|• AVOIDING FORECLOSURE
▲ Financial Package Requirements ▲ Financial Statement ▲ Form 4506T ▲ Form SSA 89 ▲
If you don’t pay your monthly mortgage payments over a period of time, the lender can foreclose. This means you will lose title to your
property and may be evicted from your home. A foreclosure becomes part of your credit report and may adversely affect your ability to
obtain credit in the future.
To avoid possible foreclosure, it is helpful to have money saved to cover several months of your housing
costs in case of an unexpected emergency, like job loss, divorce or separation, serious illness, or the death of a loved one.
WHAT IF YOU CANNOT PAY YOUR MORTGAGE?
1. Call your lender now!
You may reach an individual to help you at Provident Bank by dialing (800) 686-3756, extensions 16166, 16163, 16161, or 16111.
As soon as you realize that you are
unable to make your mortgage payments, talk about your circumstances with the lender to which you send your monthly mortgage payment. Your options for
retaining your home are most effective when you are only one or two payments behind.
Too many people in financial trouble wait until the last minute to call their lender. Some hope their problems will quickly resolve
themselves, while others worry the lender will rush to collection or foreclosure. The truth is: the longer you wait, the
greater your chance is of losing your home because of the increasing amount of debt. If you are unable to make your mortgage payment, don’t
delay—call your lender immediately. In a significant number of all foreclosures, the borrowers did not return their lender's calls or written invitations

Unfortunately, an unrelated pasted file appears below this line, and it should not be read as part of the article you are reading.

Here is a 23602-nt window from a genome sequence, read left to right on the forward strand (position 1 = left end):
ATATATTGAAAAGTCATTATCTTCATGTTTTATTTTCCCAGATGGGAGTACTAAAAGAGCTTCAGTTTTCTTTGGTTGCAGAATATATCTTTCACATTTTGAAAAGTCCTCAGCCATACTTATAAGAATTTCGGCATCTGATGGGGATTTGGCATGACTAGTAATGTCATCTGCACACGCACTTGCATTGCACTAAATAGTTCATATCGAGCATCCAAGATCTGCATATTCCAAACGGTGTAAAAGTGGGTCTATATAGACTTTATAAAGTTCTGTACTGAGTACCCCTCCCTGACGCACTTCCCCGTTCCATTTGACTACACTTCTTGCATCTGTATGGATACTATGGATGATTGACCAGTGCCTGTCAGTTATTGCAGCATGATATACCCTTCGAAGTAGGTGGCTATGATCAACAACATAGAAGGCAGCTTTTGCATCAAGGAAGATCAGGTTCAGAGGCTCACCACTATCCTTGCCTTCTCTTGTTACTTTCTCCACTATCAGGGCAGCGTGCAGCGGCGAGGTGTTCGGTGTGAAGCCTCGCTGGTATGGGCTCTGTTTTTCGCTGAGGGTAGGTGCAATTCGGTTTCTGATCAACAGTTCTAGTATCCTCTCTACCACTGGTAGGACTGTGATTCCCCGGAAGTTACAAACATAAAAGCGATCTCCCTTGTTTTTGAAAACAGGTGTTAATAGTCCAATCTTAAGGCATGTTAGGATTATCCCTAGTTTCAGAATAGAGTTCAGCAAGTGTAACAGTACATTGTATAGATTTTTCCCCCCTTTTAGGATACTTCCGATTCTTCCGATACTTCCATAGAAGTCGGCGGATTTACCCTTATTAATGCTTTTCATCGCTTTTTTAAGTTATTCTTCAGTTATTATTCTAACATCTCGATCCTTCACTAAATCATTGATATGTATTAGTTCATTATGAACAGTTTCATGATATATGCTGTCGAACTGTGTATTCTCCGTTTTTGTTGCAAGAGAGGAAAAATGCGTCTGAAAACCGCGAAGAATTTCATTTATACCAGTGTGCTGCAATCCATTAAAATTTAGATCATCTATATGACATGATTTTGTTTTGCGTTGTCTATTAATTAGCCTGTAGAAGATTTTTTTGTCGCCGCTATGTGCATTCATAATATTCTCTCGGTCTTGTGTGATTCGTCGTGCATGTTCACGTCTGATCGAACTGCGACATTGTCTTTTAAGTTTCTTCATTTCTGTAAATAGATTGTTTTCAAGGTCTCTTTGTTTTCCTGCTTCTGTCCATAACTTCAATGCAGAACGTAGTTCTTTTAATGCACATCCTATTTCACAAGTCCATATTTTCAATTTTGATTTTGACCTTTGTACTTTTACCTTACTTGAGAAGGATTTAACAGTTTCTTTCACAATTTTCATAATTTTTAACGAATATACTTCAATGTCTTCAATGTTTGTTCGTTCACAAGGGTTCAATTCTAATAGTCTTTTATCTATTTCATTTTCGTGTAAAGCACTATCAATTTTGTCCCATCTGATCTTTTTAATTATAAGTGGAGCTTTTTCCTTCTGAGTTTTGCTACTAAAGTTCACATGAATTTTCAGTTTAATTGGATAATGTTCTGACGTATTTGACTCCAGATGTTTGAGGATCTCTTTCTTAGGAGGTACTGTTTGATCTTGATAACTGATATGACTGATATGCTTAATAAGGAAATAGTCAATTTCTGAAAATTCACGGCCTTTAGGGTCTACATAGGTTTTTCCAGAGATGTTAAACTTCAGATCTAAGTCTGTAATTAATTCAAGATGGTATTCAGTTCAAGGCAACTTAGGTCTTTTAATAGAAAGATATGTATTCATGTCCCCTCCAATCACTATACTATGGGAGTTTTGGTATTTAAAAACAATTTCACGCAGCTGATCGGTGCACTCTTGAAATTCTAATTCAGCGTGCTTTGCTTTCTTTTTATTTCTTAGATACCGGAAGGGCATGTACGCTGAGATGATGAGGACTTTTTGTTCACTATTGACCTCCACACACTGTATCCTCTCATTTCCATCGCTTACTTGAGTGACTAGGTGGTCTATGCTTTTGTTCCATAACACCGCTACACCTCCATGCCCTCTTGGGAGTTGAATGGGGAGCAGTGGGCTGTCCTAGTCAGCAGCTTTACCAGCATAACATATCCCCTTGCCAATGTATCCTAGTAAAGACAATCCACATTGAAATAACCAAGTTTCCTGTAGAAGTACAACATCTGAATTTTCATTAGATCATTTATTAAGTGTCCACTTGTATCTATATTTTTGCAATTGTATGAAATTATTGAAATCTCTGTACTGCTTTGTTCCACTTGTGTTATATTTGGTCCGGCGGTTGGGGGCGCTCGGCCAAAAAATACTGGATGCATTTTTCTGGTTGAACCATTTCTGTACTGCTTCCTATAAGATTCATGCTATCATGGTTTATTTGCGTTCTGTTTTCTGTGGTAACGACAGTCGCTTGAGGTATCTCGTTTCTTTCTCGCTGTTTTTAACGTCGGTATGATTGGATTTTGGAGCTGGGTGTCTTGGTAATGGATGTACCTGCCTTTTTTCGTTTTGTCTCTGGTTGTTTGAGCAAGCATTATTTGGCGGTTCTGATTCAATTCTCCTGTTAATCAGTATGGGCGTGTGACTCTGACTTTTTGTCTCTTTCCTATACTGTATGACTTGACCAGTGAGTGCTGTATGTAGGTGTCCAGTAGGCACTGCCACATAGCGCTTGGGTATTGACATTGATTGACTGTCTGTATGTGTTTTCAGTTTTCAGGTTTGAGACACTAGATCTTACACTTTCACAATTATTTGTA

to discuss payment options.
Depending upon your situation, your lender may be able to provide you with temporary financial relief.
Below are some alternatives to discuss with your lender:
Some of these options may not be available to you based upon your circumstances or the type of your loan. Only your lender can apprise you of the specific
options available to you after discussing your situation. After speaking with your lender’s representative, you may be asked
to submit a financial package showing proof of your hardship, income, or other information so the bank can determine whether you qualify for certain relief.
More details on these required documents can be found by clicking on the indicated link above.
Forbearance is an agreement to temporarily let you pay less than the full amount of your mortgage payment, or pay nothing at all,
during the forbearance period. Mortgage companies may consider forbearance when you can show that funds from a bonus, tax refund, or other source
will let you bring the mortgage current at a specific time in the future.
A reinstatement occurs when you pay your lender the total amount you are behind, in a lump sum, by a specific date.
This is often combined with forbearance.
A repayment plan is an agreement that gives you a fixed amount of time to repay the amount you are behind by
combining a portion of the amount past due with your regular monthly payment. At the end of the repayment period, you will have gradually paid
back the amount of your mortgage that was delinquent.
A loan modification is a written agreement between you and your lender that permanently changes one or more of the original terms
of your mortgage to make the payments more affordable. This option is only available for certain Federal Home Loan Bank, Fannie Mae and Freddie Mac loans
serviced by Provident Bank (see below for additional details).
A short sale occurs when you sell your home but the sale proceeds are less than the total amount you owe on your mortgage, and your lender
agrees to a short payoff and cancels the portion of your debt that exceeds the net proceeds from the sale. Credit reporting agencies will be
notified accordingly, and you may owe taxes on the amount that is forgiven. Provident Bank will only consider a short sale in extreme and rare
circumstances (see below for additional details). A short sale is not an option if Provident or its agents have already set a foreclosure sale date
on your property.
2. Contact a Non-Profit Housing or Credit Counseling Agency
Non-profit housing and credit counselors can help you analyze your financial situation. They can help you organize a budget to pay your mortgage and
other monthly expenses—without your lender’s initial direct involvement. These agencies can also help you to find and take
advantage of local services or programs that provide financial, legal, medical or other support.